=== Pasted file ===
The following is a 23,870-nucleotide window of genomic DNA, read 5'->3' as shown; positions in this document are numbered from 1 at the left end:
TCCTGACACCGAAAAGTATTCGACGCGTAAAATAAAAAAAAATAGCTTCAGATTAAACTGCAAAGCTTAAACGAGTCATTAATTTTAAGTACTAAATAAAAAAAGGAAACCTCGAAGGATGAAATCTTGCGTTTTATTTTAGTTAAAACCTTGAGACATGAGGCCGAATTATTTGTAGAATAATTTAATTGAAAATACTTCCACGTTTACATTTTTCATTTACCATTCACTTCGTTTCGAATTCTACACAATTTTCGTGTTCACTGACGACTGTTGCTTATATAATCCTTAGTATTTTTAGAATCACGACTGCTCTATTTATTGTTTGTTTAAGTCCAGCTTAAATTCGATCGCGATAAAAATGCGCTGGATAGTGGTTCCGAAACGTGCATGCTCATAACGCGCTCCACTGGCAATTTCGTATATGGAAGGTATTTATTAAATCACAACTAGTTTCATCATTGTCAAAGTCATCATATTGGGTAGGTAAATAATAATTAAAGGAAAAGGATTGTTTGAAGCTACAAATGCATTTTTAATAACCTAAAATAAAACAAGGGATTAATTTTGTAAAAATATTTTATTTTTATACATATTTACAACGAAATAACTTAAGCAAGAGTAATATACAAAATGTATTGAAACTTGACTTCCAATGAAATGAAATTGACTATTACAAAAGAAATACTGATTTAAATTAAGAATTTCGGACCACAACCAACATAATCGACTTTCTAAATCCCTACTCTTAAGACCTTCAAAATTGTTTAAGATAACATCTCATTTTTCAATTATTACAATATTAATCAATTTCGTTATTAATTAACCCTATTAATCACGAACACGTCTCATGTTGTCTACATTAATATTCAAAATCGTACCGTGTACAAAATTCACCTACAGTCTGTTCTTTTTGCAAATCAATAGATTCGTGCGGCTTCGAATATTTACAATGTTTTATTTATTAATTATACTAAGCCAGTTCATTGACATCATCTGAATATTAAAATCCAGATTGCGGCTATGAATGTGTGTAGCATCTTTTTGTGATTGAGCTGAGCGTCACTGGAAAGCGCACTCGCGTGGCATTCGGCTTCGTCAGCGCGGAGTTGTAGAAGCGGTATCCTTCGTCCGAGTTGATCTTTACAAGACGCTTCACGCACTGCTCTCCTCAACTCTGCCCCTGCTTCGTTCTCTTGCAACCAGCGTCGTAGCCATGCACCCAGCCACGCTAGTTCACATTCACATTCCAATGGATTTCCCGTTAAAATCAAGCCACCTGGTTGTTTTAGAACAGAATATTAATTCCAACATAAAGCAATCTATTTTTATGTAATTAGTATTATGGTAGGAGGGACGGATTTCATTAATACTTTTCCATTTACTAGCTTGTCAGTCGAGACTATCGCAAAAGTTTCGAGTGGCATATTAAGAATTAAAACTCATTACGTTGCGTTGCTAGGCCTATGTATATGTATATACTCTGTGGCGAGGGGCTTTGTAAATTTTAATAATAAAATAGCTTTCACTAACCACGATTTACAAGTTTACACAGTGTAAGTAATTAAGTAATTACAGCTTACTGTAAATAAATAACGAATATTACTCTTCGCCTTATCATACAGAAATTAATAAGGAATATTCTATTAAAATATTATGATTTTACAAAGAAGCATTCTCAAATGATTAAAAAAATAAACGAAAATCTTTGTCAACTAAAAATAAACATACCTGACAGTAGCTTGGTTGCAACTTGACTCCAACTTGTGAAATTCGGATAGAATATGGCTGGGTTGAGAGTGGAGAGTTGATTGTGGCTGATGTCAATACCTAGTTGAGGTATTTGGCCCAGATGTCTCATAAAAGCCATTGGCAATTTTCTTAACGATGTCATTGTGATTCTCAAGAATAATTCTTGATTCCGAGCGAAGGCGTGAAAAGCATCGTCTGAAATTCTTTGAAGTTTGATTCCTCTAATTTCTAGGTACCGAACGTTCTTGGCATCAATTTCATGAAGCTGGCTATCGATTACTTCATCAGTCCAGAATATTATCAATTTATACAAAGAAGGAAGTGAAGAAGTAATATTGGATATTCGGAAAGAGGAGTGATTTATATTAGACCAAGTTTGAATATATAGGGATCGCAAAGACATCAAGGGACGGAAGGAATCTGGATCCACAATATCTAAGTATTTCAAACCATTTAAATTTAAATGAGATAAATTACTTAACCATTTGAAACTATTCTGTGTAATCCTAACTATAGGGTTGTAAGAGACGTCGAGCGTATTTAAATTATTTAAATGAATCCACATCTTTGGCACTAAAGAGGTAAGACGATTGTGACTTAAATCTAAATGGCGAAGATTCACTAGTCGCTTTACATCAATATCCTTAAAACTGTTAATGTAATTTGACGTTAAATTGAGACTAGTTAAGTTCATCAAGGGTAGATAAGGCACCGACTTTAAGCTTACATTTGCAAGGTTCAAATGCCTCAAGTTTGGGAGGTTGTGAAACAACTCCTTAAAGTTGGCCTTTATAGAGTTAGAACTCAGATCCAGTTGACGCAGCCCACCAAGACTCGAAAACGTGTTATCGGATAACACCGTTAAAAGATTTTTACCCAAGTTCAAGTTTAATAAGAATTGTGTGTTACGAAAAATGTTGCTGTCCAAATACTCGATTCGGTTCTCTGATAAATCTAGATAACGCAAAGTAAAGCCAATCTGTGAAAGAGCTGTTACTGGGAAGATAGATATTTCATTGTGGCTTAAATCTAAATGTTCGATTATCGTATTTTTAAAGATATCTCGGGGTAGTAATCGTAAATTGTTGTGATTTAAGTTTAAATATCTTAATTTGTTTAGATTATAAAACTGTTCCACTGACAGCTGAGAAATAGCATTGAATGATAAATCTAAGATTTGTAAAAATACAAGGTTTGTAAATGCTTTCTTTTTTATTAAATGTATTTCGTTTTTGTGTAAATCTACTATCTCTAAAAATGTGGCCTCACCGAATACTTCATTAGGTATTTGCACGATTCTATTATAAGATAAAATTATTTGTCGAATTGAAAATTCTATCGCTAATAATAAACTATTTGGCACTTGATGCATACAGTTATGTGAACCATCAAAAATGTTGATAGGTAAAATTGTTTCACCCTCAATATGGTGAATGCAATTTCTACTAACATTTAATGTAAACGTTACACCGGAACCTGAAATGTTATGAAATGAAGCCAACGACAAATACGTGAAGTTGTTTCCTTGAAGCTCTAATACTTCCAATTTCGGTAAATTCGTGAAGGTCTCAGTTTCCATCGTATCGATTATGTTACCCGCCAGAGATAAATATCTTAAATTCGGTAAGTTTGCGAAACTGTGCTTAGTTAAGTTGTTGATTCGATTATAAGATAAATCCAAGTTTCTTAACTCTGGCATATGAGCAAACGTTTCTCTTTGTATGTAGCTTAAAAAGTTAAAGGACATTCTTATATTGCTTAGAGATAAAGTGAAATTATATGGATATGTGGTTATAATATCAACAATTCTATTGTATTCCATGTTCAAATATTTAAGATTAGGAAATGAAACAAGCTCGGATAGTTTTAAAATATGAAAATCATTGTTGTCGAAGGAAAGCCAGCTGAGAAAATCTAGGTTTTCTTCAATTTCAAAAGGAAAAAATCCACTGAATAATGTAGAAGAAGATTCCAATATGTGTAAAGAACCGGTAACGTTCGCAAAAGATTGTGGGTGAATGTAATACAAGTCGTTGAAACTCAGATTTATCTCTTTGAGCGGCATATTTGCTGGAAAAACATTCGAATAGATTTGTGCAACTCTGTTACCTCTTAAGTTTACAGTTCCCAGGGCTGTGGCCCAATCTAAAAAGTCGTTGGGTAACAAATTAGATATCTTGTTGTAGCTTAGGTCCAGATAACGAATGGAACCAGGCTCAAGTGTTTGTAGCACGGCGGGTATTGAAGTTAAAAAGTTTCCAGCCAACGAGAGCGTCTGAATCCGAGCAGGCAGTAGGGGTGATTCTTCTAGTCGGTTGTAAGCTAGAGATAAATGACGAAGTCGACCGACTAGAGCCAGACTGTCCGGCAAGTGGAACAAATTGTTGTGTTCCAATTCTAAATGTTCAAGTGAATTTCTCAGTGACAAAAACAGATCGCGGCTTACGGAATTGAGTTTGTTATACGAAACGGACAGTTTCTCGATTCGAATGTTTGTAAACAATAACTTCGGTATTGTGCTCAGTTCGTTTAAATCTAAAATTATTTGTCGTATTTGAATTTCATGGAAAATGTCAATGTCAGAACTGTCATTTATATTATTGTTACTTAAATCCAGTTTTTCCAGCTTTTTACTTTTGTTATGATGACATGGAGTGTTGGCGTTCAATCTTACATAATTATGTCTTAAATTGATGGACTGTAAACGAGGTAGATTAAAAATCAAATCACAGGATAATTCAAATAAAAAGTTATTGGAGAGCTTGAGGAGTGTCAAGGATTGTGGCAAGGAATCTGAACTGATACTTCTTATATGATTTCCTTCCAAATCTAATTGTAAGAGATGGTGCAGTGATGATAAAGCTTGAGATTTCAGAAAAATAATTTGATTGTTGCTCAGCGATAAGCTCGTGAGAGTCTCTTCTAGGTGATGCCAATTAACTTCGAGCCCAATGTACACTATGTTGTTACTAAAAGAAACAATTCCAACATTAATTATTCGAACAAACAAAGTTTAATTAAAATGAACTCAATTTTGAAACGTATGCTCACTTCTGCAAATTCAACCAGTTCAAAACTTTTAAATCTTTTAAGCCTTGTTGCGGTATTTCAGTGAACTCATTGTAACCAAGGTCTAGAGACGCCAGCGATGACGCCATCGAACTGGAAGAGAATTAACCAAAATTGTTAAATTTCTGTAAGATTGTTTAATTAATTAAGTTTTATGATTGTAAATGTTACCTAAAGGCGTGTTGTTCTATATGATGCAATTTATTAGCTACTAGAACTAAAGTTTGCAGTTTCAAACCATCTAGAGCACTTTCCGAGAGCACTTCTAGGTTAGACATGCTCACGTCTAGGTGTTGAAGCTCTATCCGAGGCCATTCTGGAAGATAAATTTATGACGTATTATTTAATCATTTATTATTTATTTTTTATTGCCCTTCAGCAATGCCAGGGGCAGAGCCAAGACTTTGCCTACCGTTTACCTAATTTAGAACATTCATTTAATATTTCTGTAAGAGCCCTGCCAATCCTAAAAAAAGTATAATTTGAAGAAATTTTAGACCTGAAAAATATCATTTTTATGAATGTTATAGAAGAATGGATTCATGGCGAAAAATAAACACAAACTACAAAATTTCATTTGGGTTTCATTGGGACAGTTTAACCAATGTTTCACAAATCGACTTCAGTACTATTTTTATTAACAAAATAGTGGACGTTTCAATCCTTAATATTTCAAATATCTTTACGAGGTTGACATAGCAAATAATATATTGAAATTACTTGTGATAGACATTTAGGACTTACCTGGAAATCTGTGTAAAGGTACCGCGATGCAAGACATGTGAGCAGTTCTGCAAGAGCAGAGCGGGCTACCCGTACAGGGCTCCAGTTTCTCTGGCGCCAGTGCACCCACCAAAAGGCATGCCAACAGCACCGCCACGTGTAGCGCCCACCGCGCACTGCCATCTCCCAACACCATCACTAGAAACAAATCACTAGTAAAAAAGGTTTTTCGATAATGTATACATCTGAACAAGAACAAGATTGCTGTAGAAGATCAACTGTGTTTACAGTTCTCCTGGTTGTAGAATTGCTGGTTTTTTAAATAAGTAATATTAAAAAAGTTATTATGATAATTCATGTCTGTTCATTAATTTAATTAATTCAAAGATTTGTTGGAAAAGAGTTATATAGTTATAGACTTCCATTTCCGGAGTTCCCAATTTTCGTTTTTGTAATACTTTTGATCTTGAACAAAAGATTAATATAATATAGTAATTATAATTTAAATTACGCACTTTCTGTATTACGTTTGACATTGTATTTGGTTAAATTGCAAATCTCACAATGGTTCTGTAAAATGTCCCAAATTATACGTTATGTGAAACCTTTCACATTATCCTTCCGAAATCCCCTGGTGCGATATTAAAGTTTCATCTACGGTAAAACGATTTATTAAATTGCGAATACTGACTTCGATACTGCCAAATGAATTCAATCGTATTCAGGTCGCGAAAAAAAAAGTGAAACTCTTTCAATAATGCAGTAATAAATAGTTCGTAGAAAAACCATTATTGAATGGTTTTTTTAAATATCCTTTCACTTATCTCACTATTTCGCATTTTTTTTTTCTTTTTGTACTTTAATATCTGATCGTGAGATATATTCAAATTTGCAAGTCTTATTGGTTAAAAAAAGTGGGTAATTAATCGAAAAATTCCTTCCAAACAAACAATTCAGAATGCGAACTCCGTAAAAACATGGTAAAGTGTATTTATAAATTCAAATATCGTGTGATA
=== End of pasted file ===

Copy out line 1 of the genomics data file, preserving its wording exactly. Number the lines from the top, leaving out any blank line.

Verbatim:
The following is a 23,870-nucleotide window of genomic DNA, read 5'->3' as shown; positions in this document are numbered from 1 at the left end: